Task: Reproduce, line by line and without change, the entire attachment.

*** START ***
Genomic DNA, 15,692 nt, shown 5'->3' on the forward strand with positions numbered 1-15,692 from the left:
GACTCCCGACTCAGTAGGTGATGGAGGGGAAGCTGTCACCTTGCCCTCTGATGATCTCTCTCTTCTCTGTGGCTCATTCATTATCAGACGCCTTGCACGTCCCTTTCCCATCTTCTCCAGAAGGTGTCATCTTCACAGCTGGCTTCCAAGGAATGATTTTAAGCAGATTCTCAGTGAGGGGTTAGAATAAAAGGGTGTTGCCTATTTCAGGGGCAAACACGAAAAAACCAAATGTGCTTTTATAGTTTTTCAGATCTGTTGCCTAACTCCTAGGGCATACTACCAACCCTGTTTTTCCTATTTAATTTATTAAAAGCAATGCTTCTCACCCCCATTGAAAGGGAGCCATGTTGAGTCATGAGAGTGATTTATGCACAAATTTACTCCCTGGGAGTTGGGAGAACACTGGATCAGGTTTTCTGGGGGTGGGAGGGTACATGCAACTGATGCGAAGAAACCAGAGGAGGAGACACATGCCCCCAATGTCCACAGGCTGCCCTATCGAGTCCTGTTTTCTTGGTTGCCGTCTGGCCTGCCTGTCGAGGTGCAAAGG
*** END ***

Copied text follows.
Genomic DNA, 15,692 nt, shown 5'->3' on the forward strand with positions numbered 1-15,692 from the left:
GACTCCCGACTCAGTAGGTGATGGAGGGGAAGCTGTCACCTTGCCCTCTGATGATCTCTCTCTTCTCTGTGGCTCATTCATTATCAGACGCCTTGCACGTCCCTTTCCCATCTTCTCCAGAAGGTGTCATCTTCACAGCTGGCTTCCAAGGAATGATTTTAAGCAGATTCTCAGTGAGGGGTTAGAATAAAAGGGTGTTGCCTATTTCAGGGGCAAACACGAAAAAACCAAATGTGCTTTTATAGTTTTTCAGATCTGTTGCCTAACTCCTAGGGCATACTACCAACCCTGTTTTTCCTATTTAATTTATTAAAAGCAATGCTTCTCACCCCCATTGAAAGGGAGCCATGTTGAGTCATGAGAGTGATTTATGCACAAATTTACTCCCTGGGAGTTGGGAGAACACTGGATCAGGTTTTCTGGGGGTGGGAGGGTACATGCAACTGATGCGAAGAAACCAGAGGAGGAGACACATGCCCCCAATGTCCACAGGCTGCCCTATCGAGTCCTGTTTTCTTGGTTGCCGTCTGGCCTGCCTGTCGAGGTGCAAAGG